Stronger dollar means less foreign demand for Michigan goods


Following the great recession, foreign demand for made-in-USA goods contributed a lot to Michigan's economic development by cushioning anemic domestic demand and unusually high unemployment rates.

The drivers of foreign demand were robust growth in the emerging economies of Asia and Latin America, as well as a weak dollar.

With a low value of the dollar, goods made in Michigan's factories cost less to foreigners and thus become more affordable and more attractive overseas. As a result, foreign demand for American goods increases, which leads to higher company sales, more profits and additional local jobs tied to exports.

This time around, however, a rising dollar has begun to generate adverse effects upon the foreign demand for goods made in Michigan. In the last 24 months, the value of the dollar has increased 14 percent against a basket of currencies of major trading countries.

Since August 2011, the euro has lost 11 percent of its value against the dollar, implying that businesses and consumers from the Euro Area — like from Germany, France, Italy, Spain, the Netherlands, Austria and Belgium — now have to pay 11 percent more than two years ago to buy American goods.

Similarly, the Canadian dollar and British pound lost 7 percent and 9 percent of their value, respectively, against the dollar in the last two years. Hence, buyers from these two important foreign markets for Michigan’s exporting companies now find prices of American goods to have substantially increased.

Very surprisingly, since August 2011 the Japanese yen has lost nearly one-third of its value against the dollar. That makes American goods 31 percent more expensive for Japanese buyers; conversely, Japanese products — like cars — are now 31 percent cheaper for American buyers.

Looking at the latest state snapshot of international trade numbers, foreign sales of goods made in Michigan rose in May by 5.2 percent after an increase of 11.8 percent in April. Michigan's exporting companies sold $5.13 billion in goods overseas in May, adjusted for seasonal variation.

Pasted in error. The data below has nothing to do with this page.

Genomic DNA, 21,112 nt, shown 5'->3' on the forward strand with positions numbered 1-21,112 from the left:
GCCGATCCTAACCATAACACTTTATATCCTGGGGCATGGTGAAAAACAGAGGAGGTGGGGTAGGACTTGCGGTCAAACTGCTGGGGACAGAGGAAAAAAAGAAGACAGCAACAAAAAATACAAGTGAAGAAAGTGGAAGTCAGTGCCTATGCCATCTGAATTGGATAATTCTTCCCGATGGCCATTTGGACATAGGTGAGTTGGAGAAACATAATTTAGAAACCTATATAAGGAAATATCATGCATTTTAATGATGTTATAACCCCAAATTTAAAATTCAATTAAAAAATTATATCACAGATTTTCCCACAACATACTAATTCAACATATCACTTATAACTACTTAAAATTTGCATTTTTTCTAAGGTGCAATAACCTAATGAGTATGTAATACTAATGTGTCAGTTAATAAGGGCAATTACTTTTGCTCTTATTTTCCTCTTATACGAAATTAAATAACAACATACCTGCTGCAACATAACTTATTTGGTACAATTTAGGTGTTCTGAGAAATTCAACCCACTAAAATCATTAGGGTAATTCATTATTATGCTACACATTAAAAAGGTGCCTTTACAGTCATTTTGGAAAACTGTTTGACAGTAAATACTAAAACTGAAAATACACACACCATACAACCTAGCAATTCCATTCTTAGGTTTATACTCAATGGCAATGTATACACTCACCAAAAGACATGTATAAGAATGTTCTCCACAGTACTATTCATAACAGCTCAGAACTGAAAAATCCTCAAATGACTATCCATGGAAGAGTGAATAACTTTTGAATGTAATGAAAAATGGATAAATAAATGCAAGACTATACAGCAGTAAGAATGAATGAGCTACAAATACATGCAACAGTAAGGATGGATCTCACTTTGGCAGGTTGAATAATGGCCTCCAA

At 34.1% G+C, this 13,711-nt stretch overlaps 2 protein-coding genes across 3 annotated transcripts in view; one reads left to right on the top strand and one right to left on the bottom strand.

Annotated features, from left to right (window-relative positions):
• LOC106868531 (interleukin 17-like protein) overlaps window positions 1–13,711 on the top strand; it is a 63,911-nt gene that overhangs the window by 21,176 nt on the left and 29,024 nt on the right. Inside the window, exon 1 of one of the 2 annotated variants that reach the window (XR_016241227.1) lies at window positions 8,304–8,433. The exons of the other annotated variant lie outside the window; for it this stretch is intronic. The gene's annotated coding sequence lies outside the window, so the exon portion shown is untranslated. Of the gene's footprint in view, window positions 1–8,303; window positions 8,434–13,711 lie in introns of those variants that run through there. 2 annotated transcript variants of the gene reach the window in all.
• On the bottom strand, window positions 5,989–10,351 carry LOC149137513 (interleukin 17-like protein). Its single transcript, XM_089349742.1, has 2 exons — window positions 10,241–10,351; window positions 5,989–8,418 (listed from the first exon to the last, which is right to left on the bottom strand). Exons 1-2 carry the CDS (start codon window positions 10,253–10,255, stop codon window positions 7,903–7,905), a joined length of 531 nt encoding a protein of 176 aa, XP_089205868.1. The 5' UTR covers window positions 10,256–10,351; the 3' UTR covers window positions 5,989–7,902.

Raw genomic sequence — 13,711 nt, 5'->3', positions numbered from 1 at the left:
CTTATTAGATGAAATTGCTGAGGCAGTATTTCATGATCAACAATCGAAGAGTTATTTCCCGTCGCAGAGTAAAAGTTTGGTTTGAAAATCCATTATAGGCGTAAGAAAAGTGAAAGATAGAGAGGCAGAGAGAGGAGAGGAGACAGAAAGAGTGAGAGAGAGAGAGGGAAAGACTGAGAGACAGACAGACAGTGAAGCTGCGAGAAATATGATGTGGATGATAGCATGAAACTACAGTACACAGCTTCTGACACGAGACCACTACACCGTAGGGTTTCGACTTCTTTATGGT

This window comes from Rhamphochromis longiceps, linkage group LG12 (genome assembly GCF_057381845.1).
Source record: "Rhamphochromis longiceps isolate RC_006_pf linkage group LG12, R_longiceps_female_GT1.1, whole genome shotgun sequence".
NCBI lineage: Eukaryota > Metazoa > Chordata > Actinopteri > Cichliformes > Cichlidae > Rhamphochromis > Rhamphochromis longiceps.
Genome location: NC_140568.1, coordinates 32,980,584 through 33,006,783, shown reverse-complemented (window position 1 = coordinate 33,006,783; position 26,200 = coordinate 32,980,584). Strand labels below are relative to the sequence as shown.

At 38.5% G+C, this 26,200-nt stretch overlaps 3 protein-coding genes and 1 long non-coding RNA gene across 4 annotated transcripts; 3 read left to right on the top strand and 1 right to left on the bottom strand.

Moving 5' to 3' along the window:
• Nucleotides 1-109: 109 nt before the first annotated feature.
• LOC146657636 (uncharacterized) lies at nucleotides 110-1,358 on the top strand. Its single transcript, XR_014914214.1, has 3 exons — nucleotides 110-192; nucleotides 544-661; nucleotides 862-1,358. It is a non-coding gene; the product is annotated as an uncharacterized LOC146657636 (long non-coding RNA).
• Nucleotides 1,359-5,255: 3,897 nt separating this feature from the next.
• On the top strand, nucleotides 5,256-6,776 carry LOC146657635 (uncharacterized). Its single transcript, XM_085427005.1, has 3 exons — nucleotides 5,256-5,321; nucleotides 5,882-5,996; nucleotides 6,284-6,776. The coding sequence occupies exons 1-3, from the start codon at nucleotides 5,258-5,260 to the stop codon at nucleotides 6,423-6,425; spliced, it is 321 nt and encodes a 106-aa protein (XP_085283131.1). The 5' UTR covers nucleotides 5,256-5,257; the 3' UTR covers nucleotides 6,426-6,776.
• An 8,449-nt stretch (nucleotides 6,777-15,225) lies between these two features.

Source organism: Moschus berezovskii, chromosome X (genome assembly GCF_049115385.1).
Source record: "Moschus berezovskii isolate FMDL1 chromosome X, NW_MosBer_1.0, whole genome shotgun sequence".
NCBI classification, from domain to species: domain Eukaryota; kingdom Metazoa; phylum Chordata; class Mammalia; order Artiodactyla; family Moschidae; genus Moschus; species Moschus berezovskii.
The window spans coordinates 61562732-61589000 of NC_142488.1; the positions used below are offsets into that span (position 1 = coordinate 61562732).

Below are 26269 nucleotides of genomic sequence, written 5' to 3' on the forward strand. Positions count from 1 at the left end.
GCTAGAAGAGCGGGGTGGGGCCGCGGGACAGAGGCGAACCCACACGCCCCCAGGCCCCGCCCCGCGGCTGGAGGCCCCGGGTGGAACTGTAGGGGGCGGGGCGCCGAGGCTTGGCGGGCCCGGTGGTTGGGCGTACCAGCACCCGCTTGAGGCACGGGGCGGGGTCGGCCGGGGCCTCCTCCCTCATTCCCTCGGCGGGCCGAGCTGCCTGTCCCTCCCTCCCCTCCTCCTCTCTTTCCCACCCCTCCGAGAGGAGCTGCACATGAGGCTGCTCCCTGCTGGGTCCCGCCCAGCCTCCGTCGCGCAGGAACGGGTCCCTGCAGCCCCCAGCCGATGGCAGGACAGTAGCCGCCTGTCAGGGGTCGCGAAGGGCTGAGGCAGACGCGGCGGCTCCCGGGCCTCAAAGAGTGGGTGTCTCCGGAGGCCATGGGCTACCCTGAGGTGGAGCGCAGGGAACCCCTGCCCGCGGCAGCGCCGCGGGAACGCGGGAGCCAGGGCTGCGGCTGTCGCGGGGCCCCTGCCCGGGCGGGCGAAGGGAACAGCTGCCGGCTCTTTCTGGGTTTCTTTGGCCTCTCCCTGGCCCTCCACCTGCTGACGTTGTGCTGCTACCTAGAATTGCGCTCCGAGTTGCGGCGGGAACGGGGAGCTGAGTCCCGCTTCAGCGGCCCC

Compared with a year ago, Michigan’s exporting companies this May surpassed their export performance in May 2012 by $312.4 million, or 6.5 percent.

Michigan’s foreign sales in May reflected the mix of trends in foreigners’ demand for goods made by different industries. Overseas shipments from Michigan's manufacturers — which accounted for 87 percent of all exports — increased to $4.46 billion, seasonally adjusted, which was 8.6 percent more than April’s level of factory shipments.

Exports of non-manufactured goods went down 13.1 percent in May to $665 million, adjusted for seasonal variation. This group of foreign sales consists of agricultural goods, mining products and re-exports, which are foreign goods that entered the state as imports and are exported in substantially the same condition as when imported.

Exports of goods for the country as whole fell by 0.7 percent in May to $130.3 billion, adjusted for seasonal variation. So far this year, national exports of goods edged up slightly by an annual rate of 0.7 percent from the same period a year ago.

How does Michigan match up to other states in export growth in 2013? In the first five months of the year, foreign sales from Michigan’s companies increased by an annual rate of 4.3 percent compared with the first five months in 2012. As a result, Michigan ranked eighth among states in export growth so far this year.

What are the prospects for growth in the world economy, which would drive demand for goods made in Michigan during the rest of this year and in 2014? In its July update of the world economic outlook, the International Monetary Fund cut its global growth outlook for this year and next. According to the report: “Global growth is projected to remain subdued, (driven by) slower growth in several key emerging market economies, as well as a more protracted recession in the Euro Area.”

IMF’s latest outlook predicts economic growth in the industrial countries to register 1.2 percent in 2013, which is weaker than its April 2013 projection of 1.3 percent. In 2014, growth in industrial countries is expected to slightly accelerate at an annual rate of 2.1 percent.

The Washington, D.C., based international organization forecasts economic growth for emerging and developing countries — the group that includes China, India and Brazil — to hit 5 percent in 2013 and 5.4 percent in 2014.

Important for Michigan’s exporting companies, the IMF forecasts the volume of global trade to grow just 3.1 percent in 2013 and then to accelerate to 5.4 percent in 2014, compared with an increase of 2.5 percent in 2012 and 6 percent in 2011.

IMF’s outlook predicts worldwide imports of the industrial countries to edge up only by 1.4 percent in 2013. However, worldwide imports of emerging and developing countries are forecast to increase by 6 percent in 2013.

Consequently, emerging and developing countries will be driving foreign demand for Michigan’s exporters, contributing to local production and jobs substantially more than the high income industrial countries.

Evangelos Simos is chief economic adviser of the consulting and research firm He may be reached at

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